Nova Scotia

Marijuana myths, effects on teens probed by panel in Halifax

Canadian Centre on Substance Abuse kicked off a 4-city tour in Halifax

Pot Panel Tour 20160115

Dr. Philip Tibbo, left, a psychiatrist, professor and researcher at Dalhousie University, talks with Dr. Selene Etches, a child and adolescent psychiatrist at the IWK Health Centre, at a forum in Halifax on Friday. (Andrew Vaughan/Canadian Press)

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At a Halifax skate park last summer, Philip Tibbo's 14-year-old son was told by a group of older teenagers that marijuana is natural and no harm would come of using it. 

It's one of many myths about cannabis circulating amongst Canadian youths today, said Tibbo, a professor at Dalhousie University's Department of Psychiatry.

"I asked him if many people were smoking (at the skate park) today. And he said, 'Yes, but they're all saying it's harmless. That it doesn't do anything to you'," said Tibbo. 

"So I put on my best parental face and prevented myself from pulling the car over, pulling out my laptop and doing a presentation on it. It's amazing that myth is out there." 

The Canadian Centre on Substance Abuse kicked off a four-city tour in Halifax on Friday intended to debunk myths about pot and warning about the effects of the drug on young people. 

Impact on the adolescent brain

The tour comes a month after the Liberal government's December throne speech in which it pledged to "legalize, regulate and restrict access to marijuana." 

Tibbo, who contributed to a report released in June about cannabis use in adolescence, said research indicates the risks are greater for teens who use marijuana because their brains are still in development.

"The adolescent brain is going through so many more developmental processes and the whole endocannabinoid system is responsible for those processes, so then if you get regular cannabis use into that system, it can have deleterious effects down the road," said Tibbo at a Halifax convention centre.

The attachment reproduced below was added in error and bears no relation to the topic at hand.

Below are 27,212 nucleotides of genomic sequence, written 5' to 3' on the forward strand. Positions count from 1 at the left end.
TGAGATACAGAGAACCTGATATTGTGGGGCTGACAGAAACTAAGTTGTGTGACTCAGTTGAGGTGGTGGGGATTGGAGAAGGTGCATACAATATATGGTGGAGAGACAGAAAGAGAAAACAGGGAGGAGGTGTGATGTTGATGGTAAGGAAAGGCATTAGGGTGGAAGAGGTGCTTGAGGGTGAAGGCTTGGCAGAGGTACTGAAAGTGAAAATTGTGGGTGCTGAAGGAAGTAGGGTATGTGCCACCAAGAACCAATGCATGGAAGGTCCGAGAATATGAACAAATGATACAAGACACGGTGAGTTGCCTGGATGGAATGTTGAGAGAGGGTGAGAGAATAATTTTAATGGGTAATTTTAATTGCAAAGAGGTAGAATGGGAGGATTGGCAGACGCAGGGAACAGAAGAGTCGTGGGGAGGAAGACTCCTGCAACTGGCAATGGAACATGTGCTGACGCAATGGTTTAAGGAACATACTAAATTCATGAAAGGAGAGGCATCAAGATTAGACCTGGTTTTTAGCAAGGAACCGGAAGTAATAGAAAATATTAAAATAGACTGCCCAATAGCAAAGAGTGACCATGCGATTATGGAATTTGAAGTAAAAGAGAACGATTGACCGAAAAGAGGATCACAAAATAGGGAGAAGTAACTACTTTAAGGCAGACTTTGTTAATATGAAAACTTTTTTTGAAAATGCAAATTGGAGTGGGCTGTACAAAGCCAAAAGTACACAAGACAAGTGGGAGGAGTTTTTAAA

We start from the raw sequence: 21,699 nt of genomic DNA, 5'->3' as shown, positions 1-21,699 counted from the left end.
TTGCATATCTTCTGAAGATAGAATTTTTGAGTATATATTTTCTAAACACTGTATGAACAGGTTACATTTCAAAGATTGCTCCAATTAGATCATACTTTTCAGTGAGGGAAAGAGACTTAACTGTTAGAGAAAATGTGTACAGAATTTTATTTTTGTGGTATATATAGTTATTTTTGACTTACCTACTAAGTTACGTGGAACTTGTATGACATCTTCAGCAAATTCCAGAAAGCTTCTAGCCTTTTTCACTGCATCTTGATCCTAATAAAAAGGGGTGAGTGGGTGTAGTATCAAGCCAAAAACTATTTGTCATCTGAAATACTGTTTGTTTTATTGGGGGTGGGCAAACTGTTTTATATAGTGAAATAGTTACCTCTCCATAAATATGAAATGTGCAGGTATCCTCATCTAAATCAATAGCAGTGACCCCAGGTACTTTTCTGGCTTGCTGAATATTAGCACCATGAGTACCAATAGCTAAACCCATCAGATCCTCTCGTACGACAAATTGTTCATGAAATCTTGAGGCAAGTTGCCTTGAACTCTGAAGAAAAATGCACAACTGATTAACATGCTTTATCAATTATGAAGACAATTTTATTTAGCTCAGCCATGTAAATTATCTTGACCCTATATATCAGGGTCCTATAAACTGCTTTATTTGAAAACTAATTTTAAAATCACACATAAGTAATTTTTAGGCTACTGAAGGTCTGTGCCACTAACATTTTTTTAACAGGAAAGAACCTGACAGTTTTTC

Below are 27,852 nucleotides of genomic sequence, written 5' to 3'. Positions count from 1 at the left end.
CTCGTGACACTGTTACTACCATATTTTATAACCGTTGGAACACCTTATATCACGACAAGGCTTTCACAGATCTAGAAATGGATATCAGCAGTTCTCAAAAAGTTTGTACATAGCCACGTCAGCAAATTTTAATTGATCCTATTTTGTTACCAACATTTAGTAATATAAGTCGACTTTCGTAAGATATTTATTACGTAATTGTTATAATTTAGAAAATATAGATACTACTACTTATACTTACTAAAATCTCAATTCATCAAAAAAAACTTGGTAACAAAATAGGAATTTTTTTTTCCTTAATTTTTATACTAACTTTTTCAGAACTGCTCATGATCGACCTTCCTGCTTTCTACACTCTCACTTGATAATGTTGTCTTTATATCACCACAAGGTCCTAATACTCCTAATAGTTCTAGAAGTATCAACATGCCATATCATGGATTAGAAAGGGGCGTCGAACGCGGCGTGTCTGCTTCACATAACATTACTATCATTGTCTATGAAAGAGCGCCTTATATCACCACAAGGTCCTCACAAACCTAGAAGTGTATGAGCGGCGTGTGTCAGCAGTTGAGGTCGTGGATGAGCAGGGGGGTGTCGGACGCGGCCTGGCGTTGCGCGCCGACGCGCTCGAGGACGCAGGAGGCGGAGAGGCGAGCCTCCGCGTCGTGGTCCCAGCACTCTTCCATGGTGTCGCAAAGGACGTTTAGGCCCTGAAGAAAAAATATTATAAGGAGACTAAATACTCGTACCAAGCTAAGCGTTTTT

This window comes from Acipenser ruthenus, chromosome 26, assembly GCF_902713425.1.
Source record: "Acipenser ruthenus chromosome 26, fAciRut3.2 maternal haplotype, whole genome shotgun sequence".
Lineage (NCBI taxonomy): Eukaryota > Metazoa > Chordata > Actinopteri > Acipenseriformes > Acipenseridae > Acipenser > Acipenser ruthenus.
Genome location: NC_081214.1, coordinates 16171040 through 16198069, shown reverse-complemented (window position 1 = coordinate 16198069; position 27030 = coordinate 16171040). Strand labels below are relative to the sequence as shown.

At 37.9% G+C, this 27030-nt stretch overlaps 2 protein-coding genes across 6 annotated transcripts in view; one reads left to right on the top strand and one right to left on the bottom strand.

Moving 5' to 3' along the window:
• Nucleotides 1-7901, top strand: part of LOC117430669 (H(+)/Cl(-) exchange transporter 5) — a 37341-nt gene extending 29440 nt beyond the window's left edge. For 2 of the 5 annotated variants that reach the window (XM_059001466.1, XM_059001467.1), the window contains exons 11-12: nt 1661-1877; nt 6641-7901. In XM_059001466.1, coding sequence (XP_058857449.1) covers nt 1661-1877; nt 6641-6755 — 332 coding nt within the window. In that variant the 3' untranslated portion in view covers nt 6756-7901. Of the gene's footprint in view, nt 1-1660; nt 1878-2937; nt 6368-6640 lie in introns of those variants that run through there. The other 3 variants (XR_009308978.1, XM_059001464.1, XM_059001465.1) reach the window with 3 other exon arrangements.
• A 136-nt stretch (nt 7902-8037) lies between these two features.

"We need to get that message out." 

Sherry Stewart, a professor at Dalhousie's Department of Psychiatry Psychology and Neuroscience, said there are many misconceptions among youth about cannabis, including that all teenagers smoke weed. 

"In relation to what youth think, that everybody is doing it,the statistics clearly show that's not the case," said Stewart,
citing the 2013 Canadian Tobacco, Alcohol and Drugs survey results for 15- to 19-year-olds. 

"Around 75 to 80 per cent of youths are not using in the past year. So that creates a social norm where youth think that everybody is using it, so why wouldn't I do, when it fact, it's not the majority that are doing it."

Calls for more research

The report from the federally-funded agency said regular cannabis use early in life can result in behavioural and cognitive impairments, such as poor academic performance and deficits in attention, information processing and memory.

However, all the experts noted that more research needs to be done on the effects of marijuana on youths and adults to better inform future policies.

Sabina Abidi, a child and adolescent psychiatrist at the IWK Health Centre in Halifax, said she hears myths about marijuana every day working with youths with psychotic disorders and schizophrenia. 

"A large number of our populations of kids use cannabis, often in harmful ways," said Abidi, who attended the panel discussion. 

"Talks like this help with our education. Already we are strategizing around how we might be able to implement some of the interventions they discussed."

Future panel discussions are scheduled for Feb. 3 in Toronto, Feb. 12 in Vancouver, and Feb. 22 in Ottawa.

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